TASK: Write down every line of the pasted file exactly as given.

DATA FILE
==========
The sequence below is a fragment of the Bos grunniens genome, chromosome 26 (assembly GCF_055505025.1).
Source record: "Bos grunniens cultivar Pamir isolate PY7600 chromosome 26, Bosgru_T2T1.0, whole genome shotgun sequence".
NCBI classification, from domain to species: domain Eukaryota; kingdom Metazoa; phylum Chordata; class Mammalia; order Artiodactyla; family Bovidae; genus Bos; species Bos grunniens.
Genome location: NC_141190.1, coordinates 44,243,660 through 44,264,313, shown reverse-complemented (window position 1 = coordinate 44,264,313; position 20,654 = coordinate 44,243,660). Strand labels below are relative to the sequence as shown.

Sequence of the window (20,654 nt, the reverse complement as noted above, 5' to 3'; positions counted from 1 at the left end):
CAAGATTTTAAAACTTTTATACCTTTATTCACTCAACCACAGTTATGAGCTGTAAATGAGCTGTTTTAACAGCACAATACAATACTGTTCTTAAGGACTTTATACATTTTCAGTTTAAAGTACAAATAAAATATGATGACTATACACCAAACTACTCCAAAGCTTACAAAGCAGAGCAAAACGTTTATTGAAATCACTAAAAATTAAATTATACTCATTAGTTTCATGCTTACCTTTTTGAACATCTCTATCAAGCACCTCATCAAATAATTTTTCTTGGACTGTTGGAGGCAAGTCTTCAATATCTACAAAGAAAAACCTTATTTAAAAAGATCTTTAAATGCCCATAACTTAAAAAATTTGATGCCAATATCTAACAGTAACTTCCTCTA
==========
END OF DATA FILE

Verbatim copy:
The sequence below is a fragment of the Bos grunniens genome, chromosome 26 (assembly GCF_055505025.1).
Source record: "Bos grunniens cultivar Pamir isolate PY7600 chromosome 26, Bosgru_T2T1.0, whole genome shotgun sequence".
NCBI classification, from domain to species: domain Eukaryota; kingdom Metazoa; phylum Chordata; class Mammalia; order Artiodactyla; family Bovidae; genus Bos; species Bos grunniens.
Genome location: NC_141190.1, coordinates 44,243,660 through 44,264,313, shown reverse-complemented (window position 1 = coordinate 44,264,313; position 20,654 = coordinate 44,243,660). Strand labels below are relative to the sequence as shown.

Sequence of the window (20,654 nt, the reverse complement as noted above, 5' to 3'; positions counted from 1 at the left end):
CAAGATTTTAAAACTTTTATACCTTTATTCACTCAACCACAGTTATGAGCTGTAAATGAGCTGTTTTAACAGCACAATACAATACTGTTCTTAAGGACTTTATACATTTTCAGTTTAAAGTACAAATAAAATATGATGACTATACACCAAACTACTCCAAAGCTTACAAAGCAGAGCAAAACGTTTATTGAAATCACTAAAAATTAAATTATACTCATTAGTTTCATGCTTACCTTTTTGAACATCTCTATCAAGCACCTCATCAAATAATTTTTCTTGGACTGTTGGAGGCAAGTCTTCAATATCTACAAAGAAAAACCTTATTTAAAAAGATCTTTAAATGCCCATAACTTAAAAAATTTGATGCCAATATCTAACAGTAACTTCCTCTA